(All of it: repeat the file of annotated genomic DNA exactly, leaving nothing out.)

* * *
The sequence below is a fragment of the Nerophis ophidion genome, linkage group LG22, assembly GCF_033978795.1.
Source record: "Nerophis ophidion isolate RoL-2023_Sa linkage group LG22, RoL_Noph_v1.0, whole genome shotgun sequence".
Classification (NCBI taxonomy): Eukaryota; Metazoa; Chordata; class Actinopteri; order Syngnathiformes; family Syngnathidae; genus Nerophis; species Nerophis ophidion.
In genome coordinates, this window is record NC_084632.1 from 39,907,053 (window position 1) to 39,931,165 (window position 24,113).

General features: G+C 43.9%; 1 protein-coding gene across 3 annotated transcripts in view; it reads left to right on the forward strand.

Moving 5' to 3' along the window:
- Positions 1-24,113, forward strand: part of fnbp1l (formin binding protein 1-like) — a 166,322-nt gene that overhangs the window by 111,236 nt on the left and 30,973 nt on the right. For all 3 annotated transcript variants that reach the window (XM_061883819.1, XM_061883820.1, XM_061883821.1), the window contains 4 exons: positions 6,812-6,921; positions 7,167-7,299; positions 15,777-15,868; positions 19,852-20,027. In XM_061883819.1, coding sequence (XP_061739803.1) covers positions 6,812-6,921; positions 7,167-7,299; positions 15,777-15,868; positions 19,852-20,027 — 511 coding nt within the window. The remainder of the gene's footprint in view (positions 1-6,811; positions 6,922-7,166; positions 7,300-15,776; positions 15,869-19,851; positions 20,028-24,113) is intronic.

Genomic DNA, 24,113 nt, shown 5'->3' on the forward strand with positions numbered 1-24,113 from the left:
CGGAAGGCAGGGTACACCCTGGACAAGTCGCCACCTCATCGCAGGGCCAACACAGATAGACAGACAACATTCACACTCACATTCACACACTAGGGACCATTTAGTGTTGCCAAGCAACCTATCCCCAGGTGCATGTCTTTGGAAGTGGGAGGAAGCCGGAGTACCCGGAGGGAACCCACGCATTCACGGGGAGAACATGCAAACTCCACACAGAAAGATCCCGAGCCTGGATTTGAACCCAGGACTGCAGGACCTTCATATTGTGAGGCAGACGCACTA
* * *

The sequence below is a fragment of the Nerophis ophidion genome, linkage group LG22, assembly GCF_033978795.1.
Source record: "Nerophis ophidion isolate RoL-2023_Sa linkage group LG22, RoL_Noph_v1.0, whole genome shotgun sequence".
Classification (NCBI taxonomy): Eukaryota; Metazoa; Chordata; class Actinopteri; order Syngnathiformes; family Syngnathidae; genus Nerophis; species Nerophis ophidion.
In genome coordinates, this window is record NC_084632.1 from 39,907,053 (window position 1) to 39,931,165 (window position 24,113).

General features: G+C 43.9%; 1 protein-coding gene across 3 annotated transcripts in view; it reads left to right on the forward strand.

Moving 5' to 3' along the window:
- Positions 1-24,113, forward strand: part of fnbp1l (formin binding protein 1-like) — a 166,322-nt gene that overhangs the window by 111,236 nt on the left and 30,973 nt on the right. For all 3 annotated transcript variants that reach the window (XM_061883819.1, XM_061883820.1, XM_061883821.1), the window contains 4 exons: positions 6,812-6,921; positions 7,167-7,299; positions 15,777-15,868; positions 19,852-20,027. In XM_061883819.1, coding sequence (XP_061739803.1) covers positions 6,812-6,921; positions 7,167-7,299; positions 15,777-15,868; positions 19,852-20,027 — 511 coding nt within the window. The remainder of the gene's footprint in view (positions 1-6,811; positions 6,922-7,166; positions 7,300-15,776; positions 15,869-19,851; positions 20,028-24,113) is intronic.

Genomic DNA, 24,113 nt, shown 5'->3' on the forward strand with positions numbered 1-24,113 from the left:
CGGAAGGCAGGGTACACCCTGGACAAGTCGCCACCTCATCGCAGGGCCAACACAGATAGACAGACAACATTCACACTCACATTCACACACTAGGGACCATTTAGTGTTGCCAAGCAACCTATCCCCAGGTGCATGTCTTTGGAAGTGGGAGGAAGCCGGAGTACCCGGAGGGAACCCACGCATTCACGGGGAGAACATGCAAACTCCACACAGAAAGATCCCGAGCCTGGATTTGAACCCAGGACTGCAGGACCTTCATATTGTGAGGCAGACGCACTA